On paper I was dubious about 40 Zero, but I’m happy to eat my words and admit that I was impressed by the place. The interior is pitched just right. There’s a nod to the nineties without it feeling like you’re with Andi Peters and Edd the duck in the broom cupboard. Similarly, it’s hard to find somewhere that caters for so many dietary requirements without the choices being uninteresting or compromising on food quality. So with it ticking all the boxes for a nice leisurely lunch, brunch or dinner, I have a feeling 40 Zero will become my go-to choice for meeting my argumentative group of vegan, vegetarian and carnivorous friends.
The Knightsbridge Lounge can be discovered in the centre of Belgravia, a short walk from Knightsbridge Underground Station. The lounge itself comprises many comfortable high-backed armchairs, and soft couches. Each table is set far enough apart from the ones around it to get a sense of privacy within your group – something that is so often not the case.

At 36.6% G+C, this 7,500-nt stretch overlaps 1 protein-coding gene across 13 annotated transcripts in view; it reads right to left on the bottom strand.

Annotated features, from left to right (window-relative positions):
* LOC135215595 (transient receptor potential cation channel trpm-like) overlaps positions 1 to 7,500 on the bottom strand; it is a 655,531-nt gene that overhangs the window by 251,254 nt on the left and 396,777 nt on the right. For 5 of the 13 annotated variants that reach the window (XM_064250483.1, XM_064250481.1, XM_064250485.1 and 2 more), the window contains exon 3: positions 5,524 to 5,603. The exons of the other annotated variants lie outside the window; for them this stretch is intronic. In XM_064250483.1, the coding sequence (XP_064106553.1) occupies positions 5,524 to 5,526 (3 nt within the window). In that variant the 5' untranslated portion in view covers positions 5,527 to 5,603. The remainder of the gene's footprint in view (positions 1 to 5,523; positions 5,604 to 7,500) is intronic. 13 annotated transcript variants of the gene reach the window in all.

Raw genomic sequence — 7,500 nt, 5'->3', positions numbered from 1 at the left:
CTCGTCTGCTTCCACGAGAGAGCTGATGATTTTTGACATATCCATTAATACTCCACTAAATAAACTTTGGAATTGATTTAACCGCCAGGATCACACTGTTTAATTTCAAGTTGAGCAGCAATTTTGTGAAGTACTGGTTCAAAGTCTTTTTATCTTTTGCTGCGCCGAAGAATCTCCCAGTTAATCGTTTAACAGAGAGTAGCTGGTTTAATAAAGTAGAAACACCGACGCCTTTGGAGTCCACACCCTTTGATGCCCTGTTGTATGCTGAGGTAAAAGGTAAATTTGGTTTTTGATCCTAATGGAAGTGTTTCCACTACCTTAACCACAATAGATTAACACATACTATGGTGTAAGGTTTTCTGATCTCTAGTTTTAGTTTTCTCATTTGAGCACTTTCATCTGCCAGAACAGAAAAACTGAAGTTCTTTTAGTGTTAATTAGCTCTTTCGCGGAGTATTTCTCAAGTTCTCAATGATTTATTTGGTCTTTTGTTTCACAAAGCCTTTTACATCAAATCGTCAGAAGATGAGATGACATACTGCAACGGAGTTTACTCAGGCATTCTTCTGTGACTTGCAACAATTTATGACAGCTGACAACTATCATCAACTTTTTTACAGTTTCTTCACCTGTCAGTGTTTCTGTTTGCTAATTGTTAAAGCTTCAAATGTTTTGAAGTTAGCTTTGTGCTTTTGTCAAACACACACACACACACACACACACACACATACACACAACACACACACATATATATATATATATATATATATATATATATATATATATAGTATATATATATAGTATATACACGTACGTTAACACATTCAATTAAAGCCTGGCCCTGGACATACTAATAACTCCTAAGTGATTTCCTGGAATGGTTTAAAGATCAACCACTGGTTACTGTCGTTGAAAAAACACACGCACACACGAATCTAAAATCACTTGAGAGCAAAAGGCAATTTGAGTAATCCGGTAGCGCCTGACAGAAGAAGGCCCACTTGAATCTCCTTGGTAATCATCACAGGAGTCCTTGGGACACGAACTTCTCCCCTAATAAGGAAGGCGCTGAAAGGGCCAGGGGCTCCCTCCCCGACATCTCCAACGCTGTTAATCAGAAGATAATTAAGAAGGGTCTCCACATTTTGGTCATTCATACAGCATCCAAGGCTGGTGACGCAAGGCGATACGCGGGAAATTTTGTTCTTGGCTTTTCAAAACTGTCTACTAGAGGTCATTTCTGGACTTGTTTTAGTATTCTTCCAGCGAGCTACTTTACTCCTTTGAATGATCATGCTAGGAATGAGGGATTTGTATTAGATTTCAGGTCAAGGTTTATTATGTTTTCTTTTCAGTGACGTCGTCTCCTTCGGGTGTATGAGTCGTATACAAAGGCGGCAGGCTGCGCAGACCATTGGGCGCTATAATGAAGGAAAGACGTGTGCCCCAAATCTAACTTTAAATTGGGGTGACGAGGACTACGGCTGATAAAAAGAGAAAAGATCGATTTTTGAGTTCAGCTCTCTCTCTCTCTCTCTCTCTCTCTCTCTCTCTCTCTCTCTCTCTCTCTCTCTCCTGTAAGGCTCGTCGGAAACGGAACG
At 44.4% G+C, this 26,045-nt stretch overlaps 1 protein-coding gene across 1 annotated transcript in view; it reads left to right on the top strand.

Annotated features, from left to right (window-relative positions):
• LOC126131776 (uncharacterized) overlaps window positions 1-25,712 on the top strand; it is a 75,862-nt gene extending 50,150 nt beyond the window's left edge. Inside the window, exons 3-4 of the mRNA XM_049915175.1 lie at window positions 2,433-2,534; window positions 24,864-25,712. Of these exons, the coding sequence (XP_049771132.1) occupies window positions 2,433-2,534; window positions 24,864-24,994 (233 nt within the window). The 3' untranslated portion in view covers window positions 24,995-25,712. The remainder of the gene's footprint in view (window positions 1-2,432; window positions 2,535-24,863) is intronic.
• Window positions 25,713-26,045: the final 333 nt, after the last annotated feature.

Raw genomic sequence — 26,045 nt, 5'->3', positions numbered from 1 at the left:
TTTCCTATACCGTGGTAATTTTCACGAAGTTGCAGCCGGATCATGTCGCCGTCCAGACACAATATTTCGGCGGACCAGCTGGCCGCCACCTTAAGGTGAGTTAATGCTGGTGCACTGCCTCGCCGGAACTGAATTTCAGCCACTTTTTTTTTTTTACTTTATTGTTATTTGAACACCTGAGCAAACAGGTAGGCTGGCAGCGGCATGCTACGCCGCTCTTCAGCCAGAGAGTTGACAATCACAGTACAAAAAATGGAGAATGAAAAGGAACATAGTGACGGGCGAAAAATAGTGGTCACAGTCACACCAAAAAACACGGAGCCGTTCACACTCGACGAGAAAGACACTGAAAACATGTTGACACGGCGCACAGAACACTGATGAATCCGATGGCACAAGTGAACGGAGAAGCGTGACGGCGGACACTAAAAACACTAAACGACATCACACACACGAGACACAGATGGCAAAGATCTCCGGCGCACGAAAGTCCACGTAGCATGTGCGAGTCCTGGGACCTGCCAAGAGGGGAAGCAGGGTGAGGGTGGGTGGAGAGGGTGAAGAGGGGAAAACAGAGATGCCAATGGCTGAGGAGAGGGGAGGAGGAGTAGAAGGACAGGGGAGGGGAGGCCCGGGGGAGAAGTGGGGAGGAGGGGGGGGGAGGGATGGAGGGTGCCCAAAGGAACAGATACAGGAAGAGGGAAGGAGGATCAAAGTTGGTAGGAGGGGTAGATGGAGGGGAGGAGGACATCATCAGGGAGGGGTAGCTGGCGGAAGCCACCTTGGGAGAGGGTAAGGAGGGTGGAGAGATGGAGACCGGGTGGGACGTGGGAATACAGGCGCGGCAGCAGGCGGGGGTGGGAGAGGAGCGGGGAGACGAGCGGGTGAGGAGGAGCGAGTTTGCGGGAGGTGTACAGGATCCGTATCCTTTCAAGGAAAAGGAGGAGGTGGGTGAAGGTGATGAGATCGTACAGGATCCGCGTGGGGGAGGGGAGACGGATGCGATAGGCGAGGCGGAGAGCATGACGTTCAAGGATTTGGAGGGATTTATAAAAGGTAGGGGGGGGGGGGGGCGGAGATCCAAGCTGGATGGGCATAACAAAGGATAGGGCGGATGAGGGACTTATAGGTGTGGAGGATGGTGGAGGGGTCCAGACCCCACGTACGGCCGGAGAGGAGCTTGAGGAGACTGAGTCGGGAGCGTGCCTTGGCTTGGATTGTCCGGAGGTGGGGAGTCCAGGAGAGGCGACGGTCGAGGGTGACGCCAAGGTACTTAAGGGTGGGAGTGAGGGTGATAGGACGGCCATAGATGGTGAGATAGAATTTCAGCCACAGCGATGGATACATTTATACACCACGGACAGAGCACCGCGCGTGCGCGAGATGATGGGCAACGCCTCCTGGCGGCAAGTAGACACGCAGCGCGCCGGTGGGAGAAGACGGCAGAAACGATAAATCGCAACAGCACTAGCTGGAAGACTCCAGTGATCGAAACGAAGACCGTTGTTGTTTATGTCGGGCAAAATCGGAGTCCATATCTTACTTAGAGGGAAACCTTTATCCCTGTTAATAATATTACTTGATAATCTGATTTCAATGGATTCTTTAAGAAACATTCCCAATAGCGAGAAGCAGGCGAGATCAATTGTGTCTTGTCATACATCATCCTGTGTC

An impressive 18-foot teardrop chandelier cascades from the ceiling into the centre of the room, providing the space with a bright and airy feel. The lounge is adorned with tree motifs, which creates a calm and beautiful setting that feels as though you could be 100 miles away from busy central London – a perfect haven after a busy day shopping or touring the city. However, should guests wish to enjoy their afternoon tea in the bar area, this is also possible. Glasses of champagne were brought to our table as we perused the menu. The staff were very friendly and helpful, and our requests were met promptly using a service bell allowing us to call at our own convenience. Recommendations were both helpful and readily available with regards to the food and drinks options.